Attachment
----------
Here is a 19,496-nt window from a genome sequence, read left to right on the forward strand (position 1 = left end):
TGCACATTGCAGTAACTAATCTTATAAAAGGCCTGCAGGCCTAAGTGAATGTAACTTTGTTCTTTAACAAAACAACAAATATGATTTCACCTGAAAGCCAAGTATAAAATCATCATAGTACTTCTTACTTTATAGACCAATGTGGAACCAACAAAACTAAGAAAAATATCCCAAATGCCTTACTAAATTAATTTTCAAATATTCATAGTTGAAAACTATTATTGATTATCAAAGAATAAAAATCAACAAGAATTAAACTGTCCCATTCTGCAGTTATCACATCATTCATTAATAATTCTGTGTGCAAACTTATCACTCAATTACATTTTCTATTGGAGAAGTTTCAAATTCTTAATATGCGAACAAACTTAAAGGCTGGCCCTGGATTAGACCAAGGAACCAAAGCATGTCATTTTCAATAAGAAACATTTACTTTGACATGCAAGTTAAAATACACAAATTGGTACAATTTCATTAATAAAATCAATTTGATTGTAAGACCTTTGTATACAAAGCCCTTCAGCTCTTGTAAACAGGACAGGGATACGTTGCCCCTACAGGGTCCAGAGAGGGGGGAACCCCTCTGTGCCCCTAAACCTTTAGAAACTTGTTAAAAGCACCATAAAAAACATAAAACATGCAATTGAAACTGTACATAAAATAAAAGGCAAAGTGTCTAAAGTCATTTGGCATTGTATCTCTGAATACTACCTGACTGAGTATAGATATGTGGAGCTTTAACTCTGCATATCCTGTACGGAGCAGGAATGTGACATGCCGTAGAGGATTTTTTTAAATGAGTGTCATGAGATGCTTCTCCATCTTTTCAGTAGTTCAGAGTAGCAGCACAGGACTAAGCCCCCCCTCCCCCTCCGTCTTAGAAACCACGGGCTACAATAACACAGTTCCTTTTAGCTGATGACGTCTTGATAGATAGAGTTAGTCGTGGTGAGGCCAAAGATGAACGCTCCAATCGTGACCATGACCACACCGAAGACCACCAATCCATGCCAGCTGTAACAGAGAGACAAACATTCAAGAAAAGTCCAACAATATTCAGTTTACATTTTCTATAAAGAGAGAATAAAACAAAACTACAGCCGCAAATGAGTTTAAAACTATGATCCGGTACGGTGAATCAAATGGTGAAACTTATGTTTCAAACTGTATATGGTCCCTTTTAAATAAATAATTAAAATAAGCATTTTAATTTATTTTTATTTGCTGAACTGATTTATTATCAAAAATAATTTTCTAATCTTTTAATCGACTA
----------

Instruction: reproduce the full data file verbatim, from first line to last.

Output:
Here is a 19,496-nt window from a genome sequence, read left to right on the forward strand (position 1 = left end):
TGCACATTGCAGTAACTAATCTTATAAAAGGCCTGCAGGCCTAAGTGAATGTAACTTTGTTCTTTAACAAAACAACAAATATGATTTCACCTGAAAGCCAAGTATAAAATCATCATAGTACTTCTTACTTTATAGACCAATGTGGAACCAACAAAACTAAGAAAAATATCCCAAATGCCTTACTAAATTAATTTTCAAATATTCATAGTTGAAAACTATTATTGATTATCAAAGAATAAAAATCAACAAGAATTAAACTGTCCCATTCTGCAGTTATCACATCATTCATTAATAATTCTGTGTGCAAACTTATCACTCAATTACATTTTCTATTGGAGAAGTTTCAAATTCTTAATATGCGAACAAACTTAAAGGCTGGCCCTGGATTAGACCAAGGAACCAAAGCATGTCATTTTCAATAAGAAACATTTACTTTGACATGCAAGTTAAAATACACAAATTGGTACAATTTCATTAATAAAATCAATTTGATTGTAAGACCTTTGTATACAAAGCCCTTCAGCTCTTGTAAACAGGACAGGGATACGTTGCCCCTACAGGGTCCAGAGAGGGGGGAACCCCTCTGTGCCCCTAAACCTTTAGAAACTTGTTAAAAGCACCATAAAAAACATAAAACATGCAATTGAAACTGTACATAAAATAAAAGGCAAAGTGTCTAAAGTCATTTGGCATTGTATCTCTGAATACTACCTGACTGAGTATAGATATGTGGAGCTTTAACTCTGCATATCCTGTACGGAGCAGGAATGTGACATGCCGTAGAGGATTTTTTTAAATGAGTGTCATGAGATGCTTCTCCATCTTTTCAGTAGTTCAGAGTAGCAGCACAGGACTAAGCCCCCCCTCCCCCTCCGTCTTAGAAACCACGGGCTACAATAACACAGTTCCTTTTAGCTGATGACGTCTTGATAGATAGAGTTAGTCGTGGTGAGGCCAAAGATGAACGCTCCAATCGTGACCATGACCACACCGAAGACCACCAATCCATGCCAGCTGTAACAGAGAGACAAACATTCAAGAAAAGTCCAACAATATTCAGTTTACATTTTCTATAAAGAGAGAATAAAACAAAACTACAGCCGCAAATGAGTTTAAAACTATGATCCGGTACGGTGAATCAAATGGTGAAACTTATGTTTCAAACTGTATATGGTCCCTTTTAAATAAATAATTAAAATAAGCATTTTAATTTATTTTTATTTGCTGAACTGATTTATTATCAAAAATAATTTTCTAATCTTTTAATCGACTA